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The 4 Levels of a NICU: Finding the Right One For Your Baby

Not all neonatal intensive care units (NICUs) are able to treat all babies who require their care, and if you know you’re at risk for preterm delivery or your baby is likely to require a hospital stay, it’s critical you understand these distinctions so you can make an informed decision about where to deliver your baby. In the United States, there are typically 4 levels of NICU care.

The 4 Levels of a NICU: Finding the Right One For Your Baby

Level 1 NICU

This is also called a well newborn nursery and is typically best suited for babies who are born after 35 weeks. These babies are stable and require regular nursery care.

Level 2 NICU

Also known as a special care nursery, this is best suited for babies born after 32 weeks and who need short term breathing or feeding support. 

Level 3 NICU

This intensive care unit is designed for babies born before 32 weeks, who are critically ill, and/or require life-saving respiratory support. These NICUs are not usually able to perform neonatal surgeries.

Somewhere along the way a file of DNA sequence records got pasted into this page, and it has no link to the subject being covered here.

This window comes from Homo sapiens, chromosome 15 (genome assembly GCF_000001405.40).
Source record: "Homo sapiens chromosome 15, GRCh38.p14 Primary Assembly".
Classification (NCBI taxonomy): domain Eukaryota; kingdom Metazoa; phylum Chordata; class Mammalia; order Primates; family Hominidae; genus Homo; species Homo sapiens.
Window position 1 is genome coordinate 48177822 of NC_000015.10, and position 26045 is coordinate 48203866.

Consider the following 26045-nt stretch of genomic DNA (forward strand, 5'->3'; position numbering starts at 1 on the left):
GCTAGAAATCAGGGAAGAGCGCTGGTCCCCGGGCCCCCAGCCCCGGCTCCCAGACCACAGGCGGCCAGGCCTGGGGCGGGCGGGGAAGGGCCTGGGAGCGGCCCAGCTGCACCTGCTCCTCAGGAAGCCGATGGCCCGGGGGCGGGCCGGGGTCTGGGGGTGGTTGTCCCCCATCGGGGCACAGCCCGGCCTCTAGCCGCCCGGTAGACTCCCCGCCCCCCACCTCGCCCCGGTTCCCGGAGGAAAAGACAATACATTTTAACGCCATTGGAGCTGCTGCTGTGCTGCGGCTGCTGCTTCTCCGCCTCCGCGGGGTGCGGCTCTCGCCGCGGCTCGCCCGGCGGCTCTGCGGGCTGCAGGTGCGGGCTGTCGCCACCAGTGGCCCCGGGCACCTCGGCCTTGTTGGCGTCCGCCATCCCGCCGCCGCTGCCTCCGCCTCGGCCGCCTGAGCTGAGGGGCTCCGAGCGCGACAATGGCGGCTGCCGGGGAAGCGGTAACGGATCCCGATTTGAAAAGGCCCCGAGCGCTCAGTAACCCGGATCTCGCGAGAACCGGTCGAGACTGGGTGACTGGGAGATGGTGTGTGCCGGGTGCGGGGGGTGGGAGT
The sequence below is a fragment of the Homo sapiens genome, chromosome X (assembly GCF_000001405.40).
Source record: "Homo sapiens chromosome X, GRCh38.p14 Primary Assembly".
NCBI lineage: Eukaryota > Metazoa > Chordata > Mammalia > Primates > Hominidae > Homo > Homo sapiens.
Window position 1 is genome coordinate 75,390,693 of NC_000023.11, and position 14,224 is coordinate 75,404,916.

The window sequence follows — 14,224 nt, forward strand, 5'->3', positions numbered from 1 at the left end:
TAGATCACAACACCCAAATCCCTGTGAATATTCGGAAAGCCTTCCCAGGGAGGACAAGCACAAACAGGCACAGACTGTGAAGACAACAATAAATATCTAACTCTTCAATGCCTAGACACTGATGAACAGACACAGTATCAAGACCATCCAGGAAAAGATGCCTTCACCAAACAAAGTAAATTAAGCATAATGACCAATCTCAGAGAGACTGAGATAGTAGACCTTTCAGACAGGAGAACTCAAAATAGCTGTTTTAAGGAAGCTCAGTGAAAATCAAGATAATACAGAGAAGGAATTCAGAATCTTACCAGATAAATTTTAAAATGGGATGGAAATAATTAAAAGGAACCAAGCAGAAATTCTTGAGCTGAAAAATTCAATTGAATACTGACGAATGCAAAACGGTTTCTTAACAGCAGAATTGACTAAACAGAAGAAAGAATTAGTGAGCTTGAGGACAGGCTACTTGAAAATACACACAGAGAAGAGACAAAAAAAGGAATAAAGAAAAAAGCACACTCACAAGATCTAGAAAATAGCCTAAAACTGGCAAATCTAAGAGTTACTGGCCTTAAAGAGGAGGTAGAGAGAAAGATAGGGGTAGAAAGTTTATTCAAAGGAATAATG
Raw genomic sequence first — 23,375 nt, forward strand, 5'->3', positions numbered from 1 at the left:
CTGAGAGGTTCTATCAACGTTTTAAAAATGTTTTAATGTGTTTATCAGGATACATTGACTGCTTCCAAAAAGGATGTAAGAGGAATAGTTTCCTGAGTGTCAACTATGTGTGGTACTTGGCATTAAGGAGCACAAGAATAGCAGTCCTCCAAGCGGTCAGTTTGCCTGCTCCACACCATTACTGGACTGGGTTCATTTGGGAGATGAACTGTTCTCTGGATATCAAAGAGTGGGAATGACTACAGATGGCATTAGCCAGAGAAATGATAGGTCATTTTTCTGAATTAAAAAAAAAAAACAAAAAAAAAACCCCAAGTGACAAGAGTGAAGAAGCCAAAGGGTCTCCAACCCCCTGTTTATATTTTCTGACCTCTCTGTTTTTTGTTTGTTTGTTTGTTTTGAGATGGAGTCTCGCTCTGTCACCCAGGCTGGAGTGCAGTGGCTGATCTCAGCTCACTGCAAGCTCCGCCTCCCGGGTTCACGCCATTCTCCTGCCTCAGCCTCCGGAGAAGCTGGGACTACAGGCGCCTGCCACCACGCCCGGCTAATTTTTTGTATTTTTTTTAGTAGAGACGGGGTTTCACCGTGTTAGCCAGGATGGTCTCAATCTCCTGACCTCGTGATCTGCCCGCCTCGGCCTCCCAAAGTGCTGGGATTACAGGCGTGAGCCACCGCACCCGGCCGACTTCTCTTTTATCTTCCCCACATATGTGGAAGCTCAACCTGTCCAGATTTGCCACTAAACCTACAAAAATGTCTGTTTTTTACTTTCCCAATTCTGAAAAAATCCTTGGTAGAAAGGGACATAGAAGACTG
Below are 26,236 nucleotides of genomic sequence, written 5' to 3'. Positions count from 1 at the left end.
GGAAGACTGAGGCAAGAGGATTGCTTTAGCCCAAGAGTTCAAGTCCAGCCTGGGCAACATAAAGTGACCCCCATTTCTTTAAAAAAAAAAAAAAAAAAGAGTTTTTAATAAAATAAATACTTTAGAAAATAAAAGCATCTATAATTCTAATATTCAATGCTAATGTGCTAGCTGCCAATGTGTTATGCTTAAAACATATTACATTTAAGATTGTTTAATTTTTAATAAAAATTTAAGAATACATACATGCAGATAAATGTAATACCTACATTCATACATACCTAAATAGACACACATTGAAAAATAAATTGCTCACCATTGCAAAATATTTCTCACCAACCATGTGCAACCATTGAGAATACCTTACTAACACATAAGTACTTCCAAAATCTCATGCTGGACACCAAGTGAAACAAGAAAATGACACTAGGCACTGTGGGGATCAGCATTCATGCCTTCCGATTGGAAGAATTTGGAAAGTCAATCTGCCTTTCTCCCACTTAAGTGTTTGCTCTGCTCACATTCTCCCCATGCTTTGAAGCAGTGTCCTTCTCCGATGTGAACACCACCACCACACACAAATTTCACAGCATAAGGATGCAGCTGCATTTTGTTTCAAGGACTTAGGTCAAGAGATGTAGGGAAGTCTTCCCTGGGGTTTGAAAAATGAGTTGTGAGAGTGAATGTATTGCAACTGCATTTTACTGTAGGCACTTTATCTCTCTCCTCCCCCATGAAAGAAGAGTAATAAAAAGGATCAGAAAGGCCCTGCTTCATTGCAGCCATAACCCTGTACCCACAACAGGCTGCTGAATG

Level 4 NICU

A level 4 designation means this NICU is suited for babies who require intensive support like in a level 3 NICU but also may need access to a neonatal surgical team.

How to find out what NICU is best for you and your baby

During your pregnancy, call the hospital where you have planned to deliver the baby, and ask them what their NICU level designation is. Talk to your OB and MFM about whether that NICU designation will be appropriate given what you know about your baby’s health risks at the time of delivery. We recommend you have this conversation multiple times throughout your pregnancy, as the decision may change based on how your pregnancy progresses.

If you determine that your baby will need more support than your NICU will provide, find out when and how they will transport you and/or your baby after birth to a different hospital. We encourage you to ask your OB or MFM if transportation to a different hospital is possible before delivery so you and your baby do not have to be in different locations immediately after birth.

The more you know before your delivery, the better prepared you will be, the more choices you will have, and the more empowered you will feel to advocate for your baby whenever and wherever they are born. 

Preparing for a NICU stay is an element of the Ruvelle Experience for parents like you who want to stay on top of your (and your baby’s) health care plan.

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